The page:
Why we blog

As delegates were leaving the American Constitutional Convention in 1787, a woman asked Benjamin Franklin: “Well, Doctor, what have we got—a Republic or a Monarchy?”. Franklin replied: “A Republic, if you can keep it.”

He meant that, while the delegates had recommended a set of principles for government, it was up to average citizens to make them work in practice. That meant – and still means – having citizens who are informed and active in public debates over what and how we should proceed as a society, rather than citizens who will passively accept being ruled.

I believe in representative democracy. It isn’t a perfect system, but it’s better than the alternatives. This model of government is most compatible with long-run social and economic prosperity, and with an expansion of human freedom and capabilities.

But hard work is needed to maintain and improve it. It’s not enough to just have the option to vote every three years. During and between elections, it’s vital to carry on an informed public conversation on policy issues. It doesn’t matter if it’s happening on the radio and in the newspaper, in church halls and cafes and public meetings, or in blogs written by unpaid volunteers. But it needs to happen.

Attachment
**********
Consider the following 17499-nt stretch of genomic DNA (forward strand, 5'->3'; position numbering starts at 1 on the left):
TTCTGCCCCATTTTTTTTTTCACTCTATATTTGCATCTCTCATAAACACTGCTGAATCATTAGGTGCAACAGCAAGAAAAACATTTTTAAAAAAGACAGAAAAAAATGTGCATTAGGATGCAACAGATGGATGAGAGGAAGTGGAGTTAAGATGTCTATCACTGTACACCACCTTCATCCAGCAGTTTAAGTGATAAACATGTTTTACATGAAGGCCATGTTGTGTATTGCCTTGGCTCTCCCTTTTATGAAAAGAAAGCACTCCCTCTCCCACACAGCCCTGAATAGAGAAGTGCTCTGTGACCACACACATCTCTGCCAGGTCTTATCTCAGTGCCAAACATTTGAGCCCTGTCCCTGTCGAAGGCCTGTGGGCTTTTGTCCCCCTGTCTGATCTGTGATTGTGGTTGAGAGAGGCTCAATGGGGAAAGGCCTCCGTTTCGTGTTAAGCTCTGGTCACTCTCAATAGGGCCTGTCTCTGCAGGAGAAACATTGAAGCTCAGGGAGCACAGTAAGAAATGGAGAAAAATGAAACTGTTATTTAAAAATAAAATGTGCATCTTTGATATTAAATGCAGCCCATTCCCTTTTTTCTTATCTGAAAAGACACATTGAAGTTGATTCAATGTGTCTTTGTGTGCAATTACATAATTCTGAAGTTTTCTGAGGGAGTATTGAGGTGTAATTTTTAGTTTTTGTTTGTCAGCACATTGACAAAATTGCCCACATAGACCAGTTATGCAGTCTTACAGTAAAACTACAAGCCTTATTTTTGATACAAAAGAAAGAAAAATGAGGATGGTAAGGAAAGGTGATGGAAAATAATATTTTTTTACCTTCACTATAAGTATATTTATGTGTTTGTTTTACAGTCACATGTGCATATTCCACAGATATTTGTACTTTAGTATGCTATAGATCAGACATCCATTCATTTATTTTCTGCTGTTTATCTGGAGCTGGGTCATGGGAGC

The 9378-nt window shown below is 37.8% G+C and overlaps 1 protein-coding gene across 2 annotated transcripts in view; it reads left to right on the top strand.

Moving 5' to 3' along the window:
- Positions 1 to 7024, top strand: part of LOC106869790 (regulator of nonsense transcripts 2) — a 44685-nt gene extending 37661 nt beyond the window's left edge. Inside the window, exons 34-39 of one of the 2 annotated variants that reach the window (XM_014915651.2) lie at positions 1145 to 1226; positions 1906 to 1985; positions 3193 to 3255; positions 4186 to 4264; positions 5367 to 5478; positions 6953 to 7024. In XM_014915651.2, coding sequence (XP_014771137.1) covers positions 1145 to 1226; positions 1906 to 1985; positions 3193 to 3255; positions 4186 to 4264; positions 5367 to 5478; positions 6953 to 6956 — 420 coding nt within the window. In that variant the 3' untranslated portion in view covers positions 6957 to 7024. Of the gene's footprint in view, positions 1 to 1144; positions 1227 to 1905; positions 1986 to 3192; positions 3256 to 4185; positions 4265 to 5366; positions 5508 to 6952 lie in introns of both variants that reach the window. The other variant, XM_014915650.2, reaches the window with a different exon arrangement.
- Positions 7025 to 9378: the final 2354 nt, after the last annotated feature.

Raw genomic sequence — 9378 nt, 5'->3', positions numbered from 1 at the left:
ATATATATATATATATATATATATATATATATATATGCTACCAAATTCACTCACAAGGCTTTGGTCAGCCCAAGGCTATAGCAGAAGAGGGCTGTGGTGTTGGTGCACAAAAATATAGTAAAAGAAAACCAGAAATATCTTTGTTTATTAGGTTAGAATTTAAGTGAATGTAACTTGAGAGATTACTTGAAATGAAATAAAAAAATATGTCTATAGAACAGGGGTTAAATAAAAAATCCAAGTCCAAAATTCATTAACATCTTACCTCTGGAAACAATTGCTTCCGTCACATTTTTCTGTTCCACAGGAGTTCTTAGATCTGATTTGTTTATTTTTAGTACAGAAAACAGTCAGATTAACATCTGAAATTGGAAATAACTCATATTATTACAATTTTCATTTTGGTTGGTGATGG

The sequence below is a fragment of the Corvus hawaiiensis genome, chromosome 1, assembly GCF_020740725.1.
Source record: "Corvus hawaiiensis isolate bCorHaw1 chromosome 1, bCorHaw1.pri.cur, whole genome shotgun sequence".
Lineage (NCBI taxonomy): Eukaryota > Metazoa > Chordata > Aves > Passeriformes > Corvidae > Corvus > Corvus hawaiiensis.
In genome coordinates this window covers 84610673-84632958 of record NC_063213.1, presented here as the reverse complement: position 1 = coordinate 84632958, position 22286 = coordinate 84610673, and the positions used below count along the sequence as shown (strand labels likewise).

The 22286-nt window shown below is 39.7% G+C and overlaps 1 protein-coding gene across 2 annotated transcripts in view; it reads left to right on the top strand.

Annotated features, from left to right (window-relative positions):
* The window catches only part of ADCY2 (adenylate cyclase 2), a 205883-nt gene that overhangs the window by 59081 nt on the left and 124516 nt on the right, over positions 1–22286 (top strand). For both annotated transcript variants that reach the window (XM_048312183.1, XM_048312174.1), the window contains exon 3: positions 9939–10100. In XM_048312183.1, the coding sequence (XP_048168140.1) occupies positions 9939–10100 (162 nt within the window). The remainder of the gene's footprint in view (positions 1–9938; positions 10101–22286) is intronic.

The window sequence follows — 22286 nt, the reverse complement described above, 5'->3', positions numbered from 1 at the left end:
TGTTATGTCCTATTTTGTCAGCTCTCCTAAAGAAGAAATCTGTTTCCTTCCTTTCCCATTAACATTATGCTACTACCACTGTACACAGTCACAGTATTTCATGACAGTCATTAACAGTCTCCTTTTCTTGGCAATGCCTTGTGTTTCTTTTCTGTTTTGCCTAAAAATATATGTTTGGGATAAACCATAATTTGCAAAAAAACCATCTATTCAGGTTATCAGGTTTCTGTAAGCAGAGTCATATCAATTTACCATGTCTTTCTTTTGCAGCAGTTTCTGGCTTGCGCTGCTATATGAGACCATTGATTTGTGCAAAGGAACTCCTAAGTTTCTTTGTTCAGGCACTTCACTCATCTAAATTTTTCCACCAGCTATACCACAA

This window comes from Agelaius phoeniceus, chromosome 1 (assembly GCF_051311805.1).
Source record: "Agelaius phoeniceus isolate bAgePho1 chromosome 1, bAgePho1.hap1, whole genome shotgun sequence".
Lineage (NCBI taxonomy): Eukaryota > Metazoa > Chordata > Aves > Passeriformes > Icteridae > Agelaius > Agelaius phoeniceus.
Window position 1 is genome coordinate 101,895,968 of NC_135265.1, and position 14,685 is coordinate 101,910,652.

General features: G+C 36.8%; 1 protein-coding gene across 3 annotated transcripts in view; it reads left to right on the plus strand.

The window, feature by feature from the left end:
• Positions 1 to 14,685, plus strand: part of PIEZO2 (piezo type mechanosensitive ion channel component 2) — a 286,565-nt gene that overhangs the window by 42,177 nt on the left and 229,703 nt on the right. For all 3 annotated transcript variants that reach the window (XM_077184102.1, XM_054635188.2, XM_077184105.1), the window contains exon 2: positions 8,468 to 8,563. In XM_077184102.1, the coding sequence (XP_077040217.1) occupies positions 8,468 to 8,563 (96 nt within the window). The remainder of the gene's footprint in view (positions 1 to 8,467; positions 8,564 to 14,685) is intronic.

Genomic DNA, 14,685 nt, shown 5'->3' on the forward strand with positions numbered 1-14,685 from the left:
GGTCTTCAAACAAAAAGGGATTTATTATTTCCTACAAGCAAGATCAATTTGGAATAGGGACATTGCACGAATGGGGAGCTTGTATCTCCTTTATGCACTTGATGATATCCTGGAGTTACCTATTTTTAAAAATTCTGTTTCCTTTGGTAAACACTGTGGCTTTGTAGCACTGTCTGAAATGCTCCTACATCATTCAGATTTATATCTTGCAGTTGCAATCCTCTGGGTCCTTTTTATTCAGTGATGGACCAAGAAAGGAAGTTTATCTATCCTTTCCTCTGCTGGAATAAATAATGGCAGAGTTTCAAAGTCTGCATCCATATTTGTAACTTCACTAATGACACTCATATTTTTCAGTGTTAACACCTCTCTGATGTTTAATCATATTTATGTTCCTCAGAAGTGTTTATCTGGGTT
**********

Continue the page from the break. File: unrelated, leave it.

I stress the words “informed” and “public”. It is important for the debate to be informed by facts and evidence, because they are essential for grounding conversations between different points of view. People with different values and principles can have an intelligent conversation if they are able to build on a common set of facts. For instance, when people who care mainly about predictable driving times talk to people who care mainly about safe cycling facilities, it would be useful to know what the research says about the impact of cycle lanes on driving speeds.

It is equally important for the discussion to be happening in public, where citizens in general can engage with it and respond to it. Discussions between politicians and lobbyists in smoky back rooms do not usually lead to awesome outcomes. This doesn’t mean that every conversation has to be publicly disclosed, but it does mean that part of the conversation has to be open to the public.

Having an informed public conversation about policy means that:

  • Citizens get a better understanding of policy issues and trade-offs, and vote in a more informed way
  • Politicians and policymakers face public checks and balances – if they come up with silly ideas, others will be there to point out their silliness
  • New ideas can enter the public debate from a more diverse range of sources, meaning that policymakers don’t accidentally exclude a good idea.